Apple is accusing the U.S. Department of Justice’s antitrust suit against it and five of the so-called “Big 6” U.S. publishers is “fundamentally flawed as a matter of fact and law.” In court documents, Apple argued that the DOJ has sided with Amazon’s Ebook monopoly, rather than competition.
The DOJ has accused Apple and the five publishers of conspiring to raise prices for Ebooks in 2009 in advance of the launch of Apple’s iBooksstore and iPad in 2010. Three of those publishers have settled with the DOJ (Hachette, Simon & Schuster, and HarperCollins), while Apple, Penguin Group and MacMillan are fighting the charges in court.
The government has argued that Apple and the publishers colluded to move the ebook publishing industry to the agency model, where publishers set the price instead of retailers. Those publishers also agreed to be contractually prohibited from selling books cheaper at other retailers (a clause dubbed “most favored nation” or MFN due to similarities in the international trade status of the same name).
The result was that the publishers used these tools to renegotiate with Amazon, preventing Amazon from dumping ebooks (especially best sellers) below cost, and ebook prices rose overnight. Amazon’s share of the ebook market fell from 90 percent to about 60 percent today as Barnes & Noble’s Nook, Apple’s iBooks, and independent ebook sellers were instantaneously “competitive” with Amazon because they were all charging the same price.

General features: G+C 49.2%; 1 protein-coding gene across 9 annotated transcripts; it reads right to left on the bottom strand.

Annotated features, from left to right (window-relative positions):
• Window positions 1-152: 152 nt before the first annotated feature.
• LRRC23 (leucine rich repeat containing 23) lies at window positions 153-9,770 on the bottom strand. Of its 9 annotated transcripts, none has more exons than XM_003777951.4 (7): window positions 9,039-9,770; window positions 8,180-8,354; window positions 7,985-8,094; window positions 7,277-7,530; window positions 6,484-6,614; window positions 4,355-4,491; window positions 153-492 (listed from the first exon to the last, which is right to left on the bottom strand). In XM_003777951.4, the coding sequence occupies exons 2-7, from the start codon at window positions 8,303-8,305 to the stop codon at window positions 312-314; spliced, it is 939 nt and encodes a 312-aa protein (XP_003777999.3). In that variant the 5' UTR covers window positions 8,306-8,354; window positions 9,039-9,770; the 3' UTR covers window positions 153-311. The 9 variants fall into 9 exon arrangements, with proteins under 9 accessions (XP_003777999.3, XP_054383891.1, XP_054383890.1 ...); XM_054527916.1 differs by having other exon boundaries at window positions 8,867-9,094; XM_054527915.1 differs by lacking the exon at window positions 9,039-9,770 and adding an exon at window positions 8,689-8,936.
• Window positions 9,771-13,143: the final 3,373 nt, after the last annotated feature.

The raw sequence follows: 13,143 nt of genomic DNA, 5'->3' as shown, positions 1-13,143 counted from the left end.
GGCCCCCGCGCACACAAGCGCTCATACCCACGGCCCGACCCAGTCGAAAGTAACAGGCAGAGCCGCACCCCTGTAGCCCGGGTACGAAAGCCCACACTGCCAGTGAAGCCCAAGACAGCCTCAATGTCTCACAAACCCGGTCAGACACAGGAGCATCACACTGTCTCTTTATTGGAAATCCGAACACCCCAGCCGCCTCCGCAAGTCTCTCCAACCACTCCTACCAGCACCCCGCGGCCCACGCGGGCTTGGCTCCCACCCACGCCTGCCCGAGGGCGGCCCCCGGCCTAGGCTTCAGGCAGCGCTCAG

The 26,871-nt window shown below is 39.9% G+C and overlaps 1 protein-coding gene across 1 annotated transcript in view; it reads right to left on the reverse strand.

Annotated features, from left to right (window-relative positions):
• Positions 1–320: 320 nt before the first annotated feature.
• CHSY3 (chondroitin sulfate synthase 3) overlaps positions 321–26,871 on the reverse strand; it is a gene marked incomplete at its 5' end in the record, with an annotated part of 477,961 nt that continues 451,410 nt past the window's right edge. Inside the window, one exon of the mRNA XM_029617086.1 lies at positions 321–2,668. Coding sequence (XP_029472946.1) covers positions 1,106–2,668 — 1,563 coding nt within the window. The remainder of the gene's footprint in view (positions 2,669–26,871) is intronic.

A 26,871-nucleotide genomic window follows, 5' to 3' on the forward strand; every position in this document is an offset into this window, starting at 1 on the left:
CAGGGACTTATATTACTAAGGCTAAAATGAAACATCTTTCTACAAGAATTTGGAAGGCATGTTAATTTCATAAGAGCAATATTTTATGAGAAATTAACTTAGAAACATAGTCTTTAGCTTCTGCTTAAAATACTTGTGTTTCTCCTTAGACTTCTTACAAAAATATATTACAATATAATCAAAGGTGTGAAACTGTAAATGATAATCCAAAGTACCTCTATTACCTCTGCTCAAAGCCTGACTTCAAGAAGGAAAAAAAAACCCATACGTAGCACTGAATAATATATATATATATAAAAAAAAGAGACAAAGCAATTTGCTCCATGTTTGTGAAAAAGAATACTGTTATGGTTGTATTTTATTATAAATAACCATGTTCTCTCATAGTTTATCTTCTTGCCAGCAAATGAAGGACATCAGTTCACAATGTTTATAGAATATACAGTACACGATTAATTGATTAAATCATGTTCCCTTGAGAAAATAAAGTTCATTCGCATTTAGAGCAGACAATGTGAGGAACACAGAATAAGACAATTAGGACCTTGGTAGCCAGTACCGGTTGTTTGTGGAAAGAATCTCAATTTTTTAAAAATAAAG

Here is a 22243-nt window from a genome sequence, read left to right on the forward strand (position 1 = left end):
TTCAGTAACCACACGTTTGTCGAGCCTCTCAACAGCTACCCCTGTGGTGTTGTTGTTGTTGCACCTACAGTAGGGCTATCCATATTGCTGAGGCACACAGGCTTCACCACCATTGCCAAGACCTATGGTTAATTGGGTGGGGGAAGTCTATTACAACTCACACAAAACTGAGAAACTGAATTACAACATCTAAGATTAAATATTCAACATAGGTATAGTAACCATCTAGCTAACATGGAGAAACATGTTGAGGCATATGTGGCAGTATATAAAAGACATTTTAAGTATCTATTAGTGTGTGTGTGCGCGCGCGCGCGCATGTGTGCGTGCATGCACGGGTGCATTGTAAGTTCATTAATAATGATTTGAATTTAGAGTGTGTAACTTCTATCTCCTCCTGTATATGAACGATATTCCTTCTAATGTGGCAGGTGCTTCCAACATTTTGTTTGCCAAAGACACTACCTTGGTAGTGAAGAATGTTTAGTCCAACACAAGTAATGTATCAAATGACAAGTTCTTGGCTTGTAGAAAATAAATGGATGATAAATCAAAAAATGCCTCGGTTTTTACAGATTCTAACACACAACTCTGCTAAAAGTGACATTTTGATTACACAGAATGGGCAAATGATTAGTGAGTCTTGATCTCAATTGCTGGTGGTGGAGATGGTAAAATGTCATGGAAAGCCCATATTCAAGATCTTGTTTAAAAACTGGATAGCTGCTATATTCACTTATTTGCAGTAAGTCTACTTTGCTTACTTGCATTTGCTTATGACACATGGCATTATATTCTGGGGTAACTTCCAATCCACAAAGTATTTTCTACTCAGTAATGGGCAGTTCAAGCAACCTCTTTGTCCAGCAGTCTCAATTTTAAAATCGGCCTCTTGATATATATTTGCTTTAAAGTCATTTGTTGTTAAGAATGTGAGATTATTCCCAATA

The DOJ has looked on this as anticompetitive collusion, but in court documents uncovered by Reuters, Apple argued that, “Apple’s entry into e-book distribution is classic procompetitive conduct [that created competition where none existed].”
“For Apple to be subject to hindsight legal attack for a business strategy well-recognized as perfectly proper sends the wrong message to the market,” the company added. “The government’s complaint against Apple is fundamentally flawed as a matter of fact and law.”
The Verge also noted that Apple’s court filing claimed, “Apple has not ‘conspired’ with anyone, was not aware of any alleged ‘conspiracy’ by others, and never ‘fixed prices.’”
For an added zinger, Apple charged the DOJ with, “[siding] with monopoly, rather than competition.”